Parliament desires funds to capitalise on Royalist losses

In Berkshire, Parliamentary business on September 27 at 11:49 pm

27 Sep 1643 (Wed) || And thus we have brought my Lord, and his remaining forces, to Redding, whence on Saturday last a Letter came, and a Messenger: The House of Commons, at a Conference, moved there might be moneys forthwith procured for the prosecution of the war, and that with all speed, because the enemy by the late fight had lost their whole infantry, not a thousand remaining, but were either slaine, wounded, or fled; a thousand escaping, as is reported, the night after the fight, besides those fled in the fight. Secondly, their Ammunition was almost, if not altogether, spent, and that [if] they receive not new supplies, ships might be sent to lie before Bristoll, Newcastle, &c.  || John Dillingham – The Parliament Scout (P)

Captain Sydenham deceives Royalists at Poole

In Dorset on September 26 at 12:18 pm

26 Sep 1643 (Tue) || Pool in Dorset-shire … this weeke hath beene guilty of a most exemplary piece of treachery: the manner briefly thus, (attested under the hand of one who is so noble that he is not capable of a lie.) One Francis Syddenham who is a Captaine in that Rebellious Garrison, sent severall Letters to the Earle of Crafford, offering to deliver up the Towne to the Earle for His Majesties use, making frequent promises and imprecations in his letters, of the loyalty of his intentions, and accordingly kept precise correspondence for time, place, and all other particuars as farre it pleased the Earle to treat with him. A day therefore being appointed for the delivery up of the Town, the captaine sent his kinsman to conduct the Kings Forces the surest and best way to the Towne gates, but assoone as they came thither the perfidious Syddenham (having before hand prepared all the Rebells like a compleat Traitor) let fly at the Kings forces both with Cannon and Muskets, whereby they killed 10 common Souldiers and tooke 4 prisoners, but durst not sally out upon His Majesties Forces who after they had stayed a space before the Towne, retreated safe to their quarters, leaving perfidious Syddenham to his perjury  and treason, to receive a just recompence with his fellow Rebels, when he shall be lesse trusted, and more exemplarily rewarded.   || John Berkenhead/Peter Heylyn – Mercurius Aulicus (R)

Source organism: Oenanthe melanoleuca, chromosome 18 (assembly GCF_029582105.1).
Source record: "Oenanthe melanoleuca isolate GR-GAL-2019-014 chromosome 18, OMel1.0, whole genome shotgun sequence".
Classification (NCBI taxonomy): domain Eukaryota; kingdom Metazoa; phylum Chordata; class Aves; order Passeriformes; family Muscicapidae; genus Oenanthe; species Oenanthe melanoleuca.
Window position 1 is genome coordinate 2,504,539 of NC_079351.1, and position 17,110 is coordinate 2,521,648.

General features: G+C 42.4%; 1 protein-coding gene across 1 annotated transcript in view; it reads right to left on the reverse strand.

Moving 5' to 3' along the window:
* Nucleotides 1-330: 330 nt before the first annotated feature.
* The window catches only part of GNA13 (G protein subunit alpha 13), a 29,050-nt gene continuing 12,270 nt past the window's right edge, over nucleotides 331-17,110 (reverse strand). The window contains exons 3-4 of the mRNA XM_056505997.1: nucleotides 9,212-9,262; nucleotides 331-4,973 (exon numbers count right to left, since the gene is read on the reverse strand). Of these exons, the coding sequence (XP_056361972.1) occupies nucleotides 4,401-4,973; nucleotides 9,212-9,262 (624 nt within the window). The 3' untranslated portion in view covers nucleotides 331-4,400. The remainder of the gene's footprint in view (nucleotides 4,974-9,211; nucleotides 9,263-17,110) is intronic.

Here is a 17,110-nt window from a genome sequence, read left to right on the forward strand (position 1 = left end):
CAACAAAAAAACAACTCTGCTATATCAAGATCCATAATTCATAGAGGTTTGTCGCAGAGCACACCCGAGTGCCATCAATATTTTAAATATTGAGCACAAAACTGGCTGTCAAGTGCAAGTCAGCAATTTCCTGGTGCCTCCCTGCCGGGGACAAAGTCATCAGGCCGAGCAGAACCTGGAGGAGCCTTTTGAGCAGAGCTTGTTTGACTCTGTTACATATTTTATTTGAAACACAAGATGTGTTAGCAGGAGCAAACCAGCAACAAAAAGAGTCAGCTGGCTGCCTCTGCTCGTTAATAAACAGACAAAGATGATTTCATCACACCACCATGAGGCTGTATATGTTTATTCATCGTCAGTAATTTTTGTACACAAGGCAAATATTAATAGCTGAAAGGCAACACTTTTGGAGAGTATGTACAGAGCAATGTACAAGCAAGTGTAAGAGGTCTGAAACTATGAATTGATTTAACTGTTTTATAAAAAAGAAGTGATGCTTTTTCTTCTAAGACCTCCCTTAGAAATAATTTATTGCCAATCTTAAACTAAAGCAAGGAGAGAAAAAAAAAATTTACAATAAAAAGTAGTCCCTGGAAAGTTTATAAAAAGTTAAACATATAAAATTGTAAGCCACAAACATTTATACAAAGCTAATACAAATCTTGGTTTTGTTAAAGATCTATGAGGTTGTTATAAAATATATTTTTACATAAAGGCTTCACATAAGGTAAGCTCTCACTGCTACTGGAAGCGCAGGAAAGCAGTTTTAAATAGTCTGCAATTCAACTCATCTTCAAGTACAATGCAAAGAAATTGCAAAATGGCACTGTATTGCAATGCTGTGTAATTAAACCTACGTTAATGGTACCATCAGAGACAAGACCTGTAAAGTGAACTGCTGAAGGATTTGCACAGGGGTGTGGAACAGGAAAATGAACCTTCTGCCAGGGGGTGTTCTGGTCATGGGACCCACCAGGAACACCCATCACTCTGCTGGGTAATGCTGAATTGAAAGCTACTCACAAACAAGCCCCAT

West Wales counties declare allegiance to the King

In Wales on September 26 at 12:15 pm

26 Sep 1643 (Tue) || The Welchmen (I must tell you) are of another make, whose Language hath no word for a Close Committee. For after the Earle of Carbery had reduced Tenby in Pembrokeshire (the only County in all Wales that had beene seduced, though mow most loyall to His Majesty) his Lordship went toHaverford-West, wither all the Gentry of the County, and all the Trayned-bands came unto him, to manifest their loyalty to His Sacred Majesty; the six Hundreds of Train-bands are Roose, Dangledy, Dewesland, Castle-martyn, Newbirth, Kemys and Kilgerran, (hard names but the inhabitants are honest Gentlemen) which Gentry and Train-bands testified their hearty obedience by their subscriptions under their hands and seales, and by a tender of two thousand pounds to be given to His Majesty. All which was most happily effected by Gods blessing on the valour and prudence of the noble Earle of Carbery, whom Haverford-west received with such cheerfull expressions as I have not yet met with; which (because they are excellent words) I have here transcribed from the originall.